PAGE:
17. Cosmic rays, clouds and climate

    Energy Technology Data Exchange (ETDEWEB)

    Svensmark, Henrik [Danish Space Research Institute, Juliane Maries Vej 30, DK-2100 Copenhagen (Denmark)

    2007-07-01

    Changes in the intensity of galactic cosmic rays seems alter the Earth's cloudiness. A recent experiment has shown how electrons liberated by cosmic rays assist in making aerosols, the building blocks of cloud condensation nuclei, while anomalous climatic trends in Antarctica confirm the role of clouds in helping to drive climate change. Variations in the cosmic-ray influx due to solar magnetic activity account well for climatic fluctuations on decadal, centennial and millennial timescales. Over longer intervals, the changing galactic environment of the Solar System has had dramatic consequences, including Snowball Earth episodes.

  18. Cosmic ray: Studying the origin

    Energy Technology Data Exchange (ETDEWEB)

    Szabelski, J. [Cosmic Ray Laboratory, Soltan Institute for Nuclear Studies, Lodz (Poland)

    1997-12-31

    Investigations of the origin of cosmic rays are presented. Different methods are discussed: studies of cosmic gamma rays of energy from 30 MeV to about 10{sup 15} eV (since photons point to their places of origin), studies of the mass composition of cosmic rays (because it reflects source morphology), and studies of cosmic rays with energy above 1O{sup 19} eV (for these are the highest energies observed in nature). (author) 101 refs, 19 figs, 7 tabs

  19. Cosmic-ray exposure records and origins of meteorites

    International Nuclear Information System (INIS)

    Reedy, R.C.

    1985-01-01

    The cosmic-ray records of meteorites are used to infer much about their origins and recent histories. The methods used to interpret meteorites cosmic-ray records, especially identifying simple or complex exposure histories, often are inadequate. Spallogenic radionuclides, stable nuclides, and measurements of products that have location-sensitive production rates, such as the tracks of heavy cosmic-ray nuclei or neutron-capture nuclides, are very useful in accurately determining a meteorite's history. Samples from different, known locations of a meteorite help in studying the cosmic-ray record. Such extensive sets of meteorite measuremetns, plus theoretical modeling of complex histories, improves the ability to predict the production of cosmogenic nuclides in meteorites, to distinguish simple and complex exposure histories, and to better determine exposure ages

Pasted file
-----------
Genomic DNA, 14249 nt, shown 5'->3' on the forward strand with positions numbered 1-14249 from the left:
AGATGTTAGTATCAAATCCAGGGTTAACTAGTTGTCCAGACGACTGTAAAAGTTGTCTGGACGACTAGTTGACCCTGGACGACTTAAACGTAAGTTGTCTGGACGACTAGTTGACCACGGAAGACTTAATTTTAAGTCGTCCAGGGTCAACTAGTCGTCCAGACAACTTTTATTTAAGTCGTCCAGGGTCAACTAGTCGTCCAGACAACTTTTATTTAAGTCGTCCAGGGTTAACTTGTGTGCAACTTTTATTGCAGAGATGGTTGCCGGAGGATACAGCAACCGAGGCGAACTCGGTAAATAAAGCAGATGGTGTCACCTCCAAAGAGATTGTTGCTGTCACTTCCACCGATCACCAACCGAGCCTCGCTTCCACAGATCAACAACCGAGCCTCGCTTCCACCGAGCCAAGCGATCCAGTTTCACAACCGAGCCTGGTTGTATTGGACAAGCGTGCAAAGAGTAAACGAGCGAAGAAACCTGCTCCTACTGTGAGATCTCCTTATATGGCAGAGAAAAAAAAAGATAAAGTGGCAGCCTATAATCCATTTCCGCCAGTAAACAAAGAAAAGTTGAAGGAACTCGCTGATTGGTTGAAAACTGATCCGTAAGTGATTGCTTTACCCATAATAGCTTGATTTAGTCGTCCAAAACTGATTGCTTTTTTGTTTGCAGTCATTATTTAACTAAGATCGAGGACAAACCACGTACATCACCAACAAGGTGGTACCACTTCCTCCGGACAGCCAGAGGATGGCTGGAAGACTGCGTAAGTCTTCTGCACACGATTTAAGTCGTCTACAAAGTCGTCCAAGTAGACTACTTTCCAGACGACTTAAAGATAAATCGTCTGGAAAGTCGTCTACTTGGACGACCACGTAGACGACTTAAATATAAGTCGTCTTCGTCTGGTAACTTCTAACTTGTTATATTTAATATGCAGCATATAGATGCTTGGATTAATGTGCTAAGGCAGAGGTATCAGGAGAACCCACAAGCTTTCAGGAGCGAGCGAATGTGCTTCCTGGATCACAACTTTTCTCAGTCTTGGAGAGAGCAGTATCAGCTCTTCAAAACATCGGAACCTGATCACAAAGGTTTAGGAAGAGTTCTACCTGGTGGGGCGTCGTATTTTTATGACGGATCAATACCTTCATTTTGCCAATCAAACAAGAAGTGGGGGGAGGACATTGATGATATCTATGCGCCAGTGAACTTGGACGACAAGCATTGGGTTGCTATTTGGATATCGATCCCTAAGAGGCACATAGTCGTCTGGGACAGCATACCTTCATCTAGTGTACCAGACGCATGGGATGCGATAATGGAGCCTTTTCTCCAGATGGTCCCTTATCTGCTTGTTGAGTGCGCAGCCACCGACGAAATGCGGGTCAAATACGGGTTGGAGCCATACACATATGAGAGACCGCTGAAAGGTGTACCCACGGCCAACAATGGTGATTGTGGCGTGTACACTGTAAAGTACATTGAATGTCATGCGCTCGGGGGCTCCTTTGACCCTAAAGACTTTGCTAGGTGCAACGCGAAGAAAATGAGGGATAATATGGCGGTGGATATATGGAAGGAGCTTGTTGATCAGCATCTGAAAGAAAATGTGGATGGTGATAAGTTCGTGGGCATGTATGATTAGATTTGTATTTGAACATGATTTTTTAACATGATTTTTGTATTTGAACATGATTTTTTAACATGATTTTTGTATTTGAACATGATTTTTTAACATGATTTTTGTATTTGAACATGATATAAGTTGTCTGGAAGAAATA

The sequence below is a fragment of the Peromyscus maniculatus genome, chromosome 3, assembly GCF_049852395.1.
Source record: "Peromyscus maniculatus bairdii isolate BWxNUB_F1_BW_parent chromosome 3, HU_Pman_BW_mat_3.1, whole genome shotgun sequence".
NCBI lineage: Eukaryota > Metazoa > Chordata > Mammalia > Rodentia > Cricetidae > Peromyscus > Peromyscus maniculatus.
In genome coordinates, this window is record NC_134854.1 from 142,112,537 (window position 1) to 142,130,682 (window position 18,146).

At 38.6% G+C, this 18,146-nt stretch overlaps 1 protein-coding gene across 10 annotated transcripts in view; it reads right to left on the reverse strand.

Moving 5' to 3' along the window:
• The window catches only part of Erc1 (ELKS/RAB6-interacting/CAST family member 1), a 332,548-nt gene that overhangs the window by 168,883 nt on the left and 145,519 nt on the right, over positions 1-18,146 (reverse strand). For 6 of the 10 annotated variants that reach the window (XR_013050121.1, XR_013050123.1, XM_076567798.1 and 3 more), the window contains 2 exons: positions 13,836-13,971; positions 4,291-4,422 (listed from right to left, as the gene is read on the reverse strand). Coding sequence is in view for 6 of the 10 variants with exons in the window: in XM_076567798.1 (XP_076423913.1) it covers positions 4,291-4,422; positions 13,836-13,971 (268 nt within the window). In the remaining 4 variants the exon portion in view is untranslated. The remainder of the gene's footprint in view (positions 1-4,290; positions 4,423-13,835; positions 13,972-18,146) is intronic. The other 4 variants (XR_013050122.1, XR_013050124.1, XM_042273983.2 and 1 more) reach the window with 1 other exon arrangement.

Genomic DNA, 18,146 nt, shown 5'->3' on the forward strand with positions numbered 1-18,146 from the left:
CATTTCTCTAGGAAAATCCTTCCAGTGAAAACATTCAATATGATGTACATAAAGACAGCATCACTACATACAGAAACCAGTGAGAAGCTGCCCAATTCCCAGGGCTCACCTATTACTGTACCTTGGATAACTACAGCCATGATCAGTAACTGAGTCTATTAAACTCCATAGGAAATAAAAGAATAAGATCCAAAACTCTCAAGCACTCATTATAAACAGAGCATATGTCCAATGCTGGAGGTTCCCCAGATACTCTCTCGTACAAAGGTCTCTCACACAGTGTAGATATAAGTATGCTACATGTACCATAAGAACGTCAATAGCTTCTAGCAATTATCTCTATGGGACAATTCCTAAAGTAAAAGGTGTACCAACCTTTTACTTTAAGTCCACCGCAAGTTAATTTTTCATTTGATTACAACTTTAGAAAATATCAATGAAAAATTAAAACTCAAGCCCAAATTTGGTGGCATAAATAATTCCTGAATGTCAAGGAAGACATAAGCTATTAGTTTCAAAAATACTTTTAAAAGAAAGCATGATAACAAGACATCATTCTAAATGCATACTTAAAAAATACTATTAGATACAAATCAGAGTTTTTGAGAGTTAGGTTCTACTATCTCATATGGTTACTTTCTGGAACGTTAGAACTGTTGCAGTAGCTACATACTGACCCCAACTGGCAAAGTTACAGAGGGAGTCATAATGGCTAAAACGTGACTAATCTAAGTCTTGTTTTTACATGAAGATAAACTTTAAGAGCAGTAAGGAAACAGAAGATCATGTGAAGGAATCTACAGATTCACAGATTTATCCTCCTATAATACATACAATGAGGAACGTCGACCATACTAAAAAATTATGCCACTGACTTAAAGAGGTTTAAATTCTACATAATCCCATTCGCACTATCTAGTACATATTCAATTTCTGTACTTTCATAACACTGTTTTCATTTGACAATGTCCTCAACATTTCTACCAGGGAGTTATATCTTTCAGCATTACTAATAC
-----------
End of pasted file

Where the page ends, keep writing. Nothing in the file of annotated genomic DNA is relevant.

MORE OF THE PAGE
20. A theory of Cosmic Rays

    CERN Document Server

    Dar, Arnon; Dar, Arnon; Rújula, Alvaro De

    2008-01-01

    We present a theory of non-solar cosmic rays (CRs) based on a single type of CR source at all energies. The total luminosity of the Galaxy, the broken power-law spectra with their observed slopes, the position of the `knee(s)' and `ankle', and the CR composition and its variation with energy are all predicted in terms of very simple and completely `standard' physics. The source of CRs is extremely `economical': it has only one parameter to be fitted to the ensemble of all of the mentioned data. All other inputs are `priors', that is, theoretical or observational items of information independent of the properties of the source of CRs, and chosen to lie in their pre-established ranges. The theory is part of a `unified view of high-energy astrophysics' --based on the `Cannonball' model of the relativistic ejecta of accreting black holes and neutron stars. If correct, this model is only lacking a satisfactory theoretical understanding of the `cannon' that emits the cannonballs in catastrophic processes of accreti...

  1. Cosmic rays and global warming